Third-party packages are meant to save time. Here are some ways they instead use it

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This is the first part of a three-part series.

  1. Ways Third-Party Packages are Time Consuming
  2. Researching Third-Party Packages
  3. Properly Incorporating Third-Party Packages

All software uses third-party code. It saves us from “reinventing the wheel” and allows us to innovate faster.

This is undoubtedly true, yet sometimes we complain about third-party packages holding us back.

Regardless, third-party packages should save us time. So here is a list of ways third-party code uses our time.

Learning How To Use the Package

It takes time to understand how packages work.

When we don’t understand…


All developers writing JavaScript should understand automatic semicolon insertion as it relates to return statements.

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JS uses automatic semicolon insertion. This means JS engines will execute code and insert any semicolons where it sees fit.

One of those spots is after a return statement.

function createPerson(firstName, lastName) {
return // ; <-- semicolon inserted by the JS engine
{ firstName, lastName };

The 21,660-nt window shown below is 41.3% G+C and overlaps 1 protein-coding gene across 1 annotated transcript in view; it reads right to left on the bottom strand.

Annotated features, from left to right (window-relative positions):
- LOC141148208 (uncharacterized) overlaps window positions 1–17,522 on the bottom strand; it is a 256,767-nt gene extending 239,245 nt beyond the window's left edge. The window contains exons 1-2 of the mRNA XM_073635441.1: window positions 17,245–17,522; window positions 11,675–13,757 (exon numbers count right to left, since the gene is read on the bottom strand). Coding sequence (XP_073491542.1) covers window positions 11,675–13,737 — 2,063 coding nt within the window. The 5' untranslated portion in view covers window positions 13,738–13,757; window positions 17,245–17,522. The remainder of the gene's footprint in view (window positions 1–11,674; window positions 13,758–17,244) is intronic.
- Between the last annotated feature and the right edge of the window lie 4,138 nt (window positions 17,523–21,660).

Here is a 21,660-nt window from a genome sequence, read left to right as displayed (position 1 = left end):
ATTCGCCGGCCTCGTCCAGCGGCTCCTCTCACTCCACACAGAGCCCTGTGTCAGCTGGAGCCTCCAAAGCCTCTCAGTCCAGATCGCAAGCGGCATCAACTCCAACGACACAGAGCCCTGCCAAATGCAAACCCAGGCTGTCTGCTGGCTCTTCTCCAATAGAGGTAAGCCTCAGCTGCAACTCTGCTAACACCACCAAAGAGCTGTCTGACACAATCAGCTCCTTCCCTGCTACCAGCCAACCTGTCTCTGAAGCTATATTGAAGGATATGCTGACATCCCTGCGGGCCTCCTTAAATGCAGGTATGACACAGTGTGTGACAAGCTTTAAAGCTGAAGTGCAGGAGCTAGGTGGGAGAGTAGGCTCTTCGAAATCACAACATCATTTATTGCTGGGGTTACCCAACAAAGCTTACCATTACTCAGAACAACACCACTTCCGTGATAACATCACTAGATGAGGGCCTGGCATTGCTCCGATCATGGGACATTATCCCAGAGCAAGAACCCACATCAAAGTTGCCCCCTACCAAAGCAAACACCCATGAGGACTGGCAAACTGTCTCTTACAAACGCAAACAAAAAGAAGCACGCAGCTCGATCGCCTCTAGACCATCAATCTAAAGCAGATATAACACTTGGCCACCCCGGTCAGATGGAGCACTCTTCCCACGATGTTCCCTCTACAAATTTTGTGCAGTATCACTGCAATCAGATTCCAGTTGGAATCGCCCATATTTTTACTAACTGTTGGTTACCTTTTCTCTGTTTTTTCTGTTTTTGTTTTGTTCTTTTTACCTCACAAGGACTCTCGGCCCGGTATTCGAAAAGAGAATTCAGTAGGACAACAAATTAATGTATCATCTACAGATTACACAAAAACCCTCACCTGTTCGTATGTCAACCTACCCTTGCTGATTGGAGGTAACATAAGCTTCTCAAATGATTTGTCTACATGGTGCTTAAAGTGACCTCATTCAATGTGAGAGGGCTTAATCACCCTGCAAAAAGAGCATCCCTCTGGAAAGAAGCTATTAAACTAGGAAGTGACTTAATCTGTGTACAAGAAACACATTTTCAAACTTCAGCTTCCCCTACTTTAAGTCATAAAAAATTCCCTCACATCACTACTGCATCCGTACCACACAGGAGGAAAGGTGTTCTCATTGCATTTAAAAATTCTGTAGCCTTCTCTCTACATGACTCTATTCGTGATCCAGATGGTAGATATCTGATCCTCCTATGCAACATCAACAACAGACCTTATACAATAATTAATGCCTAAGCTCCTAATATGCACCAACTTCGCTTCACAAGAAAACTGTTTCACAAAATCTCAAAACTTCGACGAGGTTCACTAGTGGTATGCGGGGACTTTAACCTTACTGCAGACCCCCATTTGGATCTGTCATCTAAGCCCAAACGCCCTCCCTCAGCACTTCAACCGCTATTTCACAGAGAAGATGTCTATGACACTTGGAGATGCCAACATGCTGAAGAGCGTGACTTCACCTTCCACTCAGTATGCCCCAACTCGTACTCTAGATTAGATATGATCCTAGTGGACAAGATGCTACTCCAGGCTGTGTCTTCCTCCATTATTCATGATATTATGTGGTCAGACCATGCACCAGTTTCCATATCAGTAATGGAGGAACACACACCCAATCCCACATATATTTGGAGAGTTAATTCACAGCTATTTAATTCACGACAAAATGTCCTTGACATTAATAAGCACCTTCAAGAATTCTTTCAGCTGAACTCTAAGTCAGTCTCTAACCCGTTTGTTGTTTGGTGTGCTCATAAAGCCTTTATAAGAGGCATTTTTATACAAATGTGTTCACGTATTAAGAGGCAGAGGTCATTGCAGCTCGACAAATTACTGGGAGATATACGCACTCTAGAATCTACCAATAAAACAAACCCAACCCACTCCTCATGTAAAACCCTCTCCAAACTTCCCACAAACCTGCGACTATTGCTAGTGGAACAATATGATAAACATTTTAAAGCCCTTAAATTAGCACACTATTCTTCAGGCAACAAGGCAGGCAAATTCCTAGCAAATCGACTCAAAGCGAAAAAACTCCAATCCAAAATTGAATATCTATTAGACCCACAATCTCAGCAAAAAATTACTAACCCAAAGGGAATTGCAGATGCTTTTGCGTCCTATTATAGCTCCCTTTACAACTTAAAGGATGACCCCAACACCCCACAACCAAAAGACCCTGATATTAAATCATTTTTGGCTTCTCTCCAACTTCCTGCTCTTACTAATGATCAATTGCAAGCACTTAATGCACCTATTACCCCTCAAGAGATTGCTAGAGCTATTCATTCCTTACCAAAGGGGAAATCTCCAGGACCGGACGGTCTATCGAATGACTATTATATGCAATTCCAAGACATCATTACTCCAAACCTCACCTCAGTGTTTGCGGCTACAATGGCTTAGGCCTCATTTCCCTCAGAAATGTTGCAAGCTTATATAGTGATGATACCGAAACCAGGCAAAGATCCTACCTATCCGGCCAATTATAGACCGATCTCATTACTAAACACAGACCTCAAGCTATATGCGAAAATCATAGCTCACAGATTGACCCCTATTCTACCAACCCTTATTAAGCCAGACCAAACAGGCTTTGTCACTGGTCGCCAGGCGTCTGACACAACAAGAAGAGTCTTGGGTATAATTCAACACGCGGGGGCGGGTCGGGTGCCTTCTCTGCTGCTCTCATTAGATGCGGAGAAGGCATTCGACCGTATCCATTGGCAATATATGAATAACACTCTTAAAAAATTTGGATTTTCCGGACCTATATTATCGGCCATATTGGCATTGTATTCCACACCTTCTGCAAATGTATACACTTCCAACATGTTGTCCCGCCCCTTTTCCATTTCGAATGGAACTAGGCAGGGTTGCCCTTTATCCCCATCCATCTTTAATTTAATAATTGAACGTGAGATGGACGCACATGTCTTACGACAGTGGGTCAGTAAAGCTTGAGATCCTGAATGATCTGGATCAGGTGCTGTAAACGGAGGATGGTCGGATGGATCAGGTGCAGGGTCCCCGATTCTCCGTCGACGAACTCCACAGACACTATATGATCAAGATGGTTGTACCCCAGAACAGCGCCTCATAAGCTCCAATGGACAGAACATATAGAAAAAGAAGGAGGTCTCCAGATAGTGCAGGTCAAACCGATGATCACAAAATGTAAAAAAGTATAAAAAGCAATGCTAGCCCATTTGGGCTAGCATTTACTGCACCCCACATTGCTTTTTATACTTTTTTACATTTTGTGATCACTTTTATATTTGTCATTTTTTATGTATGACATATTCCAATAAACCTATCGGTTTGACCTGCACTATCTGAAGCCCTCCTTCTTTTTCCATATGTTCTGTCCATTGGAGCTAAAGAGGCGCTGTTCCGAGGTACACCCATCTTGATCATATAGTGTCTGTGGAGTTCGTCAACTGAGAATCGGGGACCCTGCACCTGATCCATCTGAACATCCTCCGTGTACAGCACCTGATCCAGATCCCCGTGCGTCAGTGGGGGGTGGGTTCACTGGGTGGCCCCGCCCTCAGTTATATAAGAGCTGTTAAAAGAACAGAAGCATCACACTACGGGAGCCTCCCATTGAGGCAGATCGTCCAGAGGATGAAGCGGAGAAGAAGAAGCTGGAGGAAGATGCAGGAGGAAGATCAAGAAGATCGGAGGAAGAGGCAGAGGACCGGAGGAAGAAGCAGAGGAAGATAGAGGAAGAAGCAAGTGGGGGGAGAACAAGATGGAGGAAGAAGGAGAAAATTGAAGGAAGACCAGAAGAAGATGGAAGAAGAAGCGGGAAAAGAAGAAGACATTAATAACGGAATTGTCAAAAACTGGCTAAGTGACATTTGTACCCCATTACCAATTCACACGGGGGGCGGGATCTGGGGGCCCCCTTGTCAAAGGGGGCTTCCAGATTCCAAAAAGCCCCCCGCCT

}
createPerson("Chris", "Jeffery") // returns undefined

To fix this, we must extend the return statement on the same line the statement starts on. This can be done in several different ways but most notably with different brackets. Of…


There are many different implementations of JavaScript. How does ECMAScript fit in?

Photo by James Jeffery on Instagram

ECMAScript is JavaScript, but the name ECMAScript points to the fact that the European Computer Manufacturers Association (ECMA) is the governing body controlling the specification. It’s more complicated than that and ultimately the specification is influenced by the community at large but that is where the name comes from.

However, the confusion around what name to use is a result of branding and trademark (non) issues. The recommendation is to use JS, not JavaScript, or ES20##. …


“A goal is not always meant to be reached. It often serves simply as something to be aimed at.” — Bruce Lee

Photo by Joshua Earle on Unsplash

The new year is here and the opportunity to make the most of it is slowly declining.

When I look back, I find that my success is directly correlated to my ability to plan and stick to it.

Life happens. Parties happen. Significant others happen. Late nights at work, school, clubs, etc. happen. These events are exciting but they tend to have a spontaneous and unbalanced grasp on our schedules.

This new year we should know our priorities…


The stress-free programming paradigm for filtering arrays and more

Photo by Rima Kruciene on Unsplash

Frankly, I’m shocked by how many programmers are oblivious to functional programming. It’s one of the most pragmatic ways to write safe, well-defined code without understanding its underlining programming principles.

Understanding the underlining principles is important, but this article is a basic introduction. It shows how functional programming can improve code readability, and then it concludes with links to additional resources.

Let’s start by filtering an array of homes with a for-loop.

class Home {
constructor(
public type: "Condo" | "House",
public price: number,
) { }
}
const homes =…

Christopher Jeffery

Software Engineer